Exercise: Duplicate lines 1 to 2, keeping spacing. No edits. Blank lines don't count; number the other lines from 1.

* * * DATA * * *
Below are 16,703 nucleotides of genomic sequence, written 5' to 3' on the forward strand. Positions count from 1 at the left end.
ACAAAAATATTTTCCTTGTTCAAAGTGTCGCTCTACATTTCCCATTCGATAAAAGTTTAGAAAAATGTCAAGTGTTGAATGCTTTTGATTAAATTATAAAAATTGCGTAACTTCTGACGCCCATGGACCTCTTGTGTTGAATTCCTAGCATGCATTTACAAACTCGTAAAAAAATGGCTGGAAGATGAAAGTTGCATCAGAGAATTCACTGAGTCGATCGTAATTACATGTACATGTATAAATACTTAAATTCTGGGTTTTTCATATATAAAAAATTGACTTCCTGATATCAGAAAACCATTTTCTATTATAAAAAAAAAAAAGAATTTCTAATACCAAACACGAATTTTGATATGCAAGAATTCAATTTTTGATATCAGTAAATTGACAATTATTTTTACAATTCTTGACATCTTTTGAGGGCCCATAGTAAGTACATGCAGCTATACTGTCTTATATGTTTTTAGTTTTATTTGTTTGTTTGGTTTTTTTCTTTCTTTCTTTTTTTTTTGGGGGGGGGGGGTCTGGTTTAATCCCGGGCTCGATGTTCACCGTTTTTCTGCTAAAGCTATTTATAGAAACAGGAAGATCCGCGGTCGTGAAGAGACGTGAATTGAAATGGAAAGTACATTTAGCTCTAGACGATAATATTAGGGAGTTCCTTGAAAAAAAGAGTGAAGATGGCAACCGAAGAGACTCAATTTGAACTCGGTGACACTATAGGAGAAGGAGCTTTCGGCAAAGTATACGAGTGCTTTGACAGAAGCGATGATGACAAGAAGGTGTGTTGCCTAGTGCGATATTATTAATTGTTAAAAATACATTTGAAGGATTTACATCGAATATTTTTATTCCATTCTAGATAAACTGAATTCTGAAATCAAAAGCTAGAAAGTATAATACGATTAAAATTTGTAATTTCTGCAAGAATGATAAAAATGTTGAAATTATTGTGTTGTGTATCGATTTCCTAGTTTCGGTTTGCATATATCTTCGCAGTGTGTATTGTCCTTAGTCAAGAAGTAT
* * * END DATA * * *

Below are 16,703 nucleotides of genomic sequence, written 5' to 3' on the forward strand. Positions count from 1 at the left end.
ACAAAAATATTTTCCTTGTTCAAAGTGTCGCTCTACATTTCCCATTCGATAAAAGTTTAGAAAAATGTCAAGTGTTGAATGCTTTTGATTAAATTATAAAAATTGCGTAACTTCTGACGCCCATGGACCTCTTGTGTTGAATTCCTAGCATGCATTTACAAACTCGTAAAAAAATGGCTGGAAGATGAAAGTTGCATCAGAGAATTCACTGAGTCGATCGTAATTACATGTACATGTATAAATACTTAAATTCTGGGTTTTTCATATATAAAAAATTGACTTCCTGATATCAGAAAACCATTTTCTATTATAAAAAAAAAAAAGAATTTCTAATACCAAACACGAATTTTGATATGCAAGAATTCAATTTTTGATATCAGTAAATTGACAATTATTTTTACAATTCTTGACATCTTTTGAGGGCCCATAGTAAGTACATGCAGCTATACTGTCTTATATGTTTTTAGTTTTATTTGTTTGTTTGGTTTTTTTCTTTCTTTCTTTTTTTTTTGGGGGGGGGGGGTCTGGTTTAATCCCGGGCTCGATGTTCACCGTTTTTCTGCTAAAGCTATTTATAGAAACAGGAAGATCCGCGGTCGTGAAGAGACGTGAATTGAAATGGAAAGTACATTTAGCTCTAGACGATAATATTAGGGAGTTCCTTGAAAAAAAGAGTGAAGATGGCAACCGAAGAGACTCAATTTGAACTCGGTGACACTATAGGAGAAGGAGCTTTCGGCAAAGTATACGAGTGCTTTGACAGAAGCGATGATGACAAGAAGGTGTGTTGCCTAGTGCGATATTATTAATTGTTAAAAATACATTTGAAGGATTTACATCGAATATTTTTATTCCATTCTAGATAAACTGAATTCTGAAATCAAAAGCTAGAAAGTATAATACGATTAAAATTTGTAATTTCTGCAAGAATGATAAAAATGTTGAAATTATTGTGTTGTGTATCGATTTCCTAGTTTCGGTTTGCATATATCTTCGCAGTGTGTATTGTCCTTAGTCAAGAAGTAT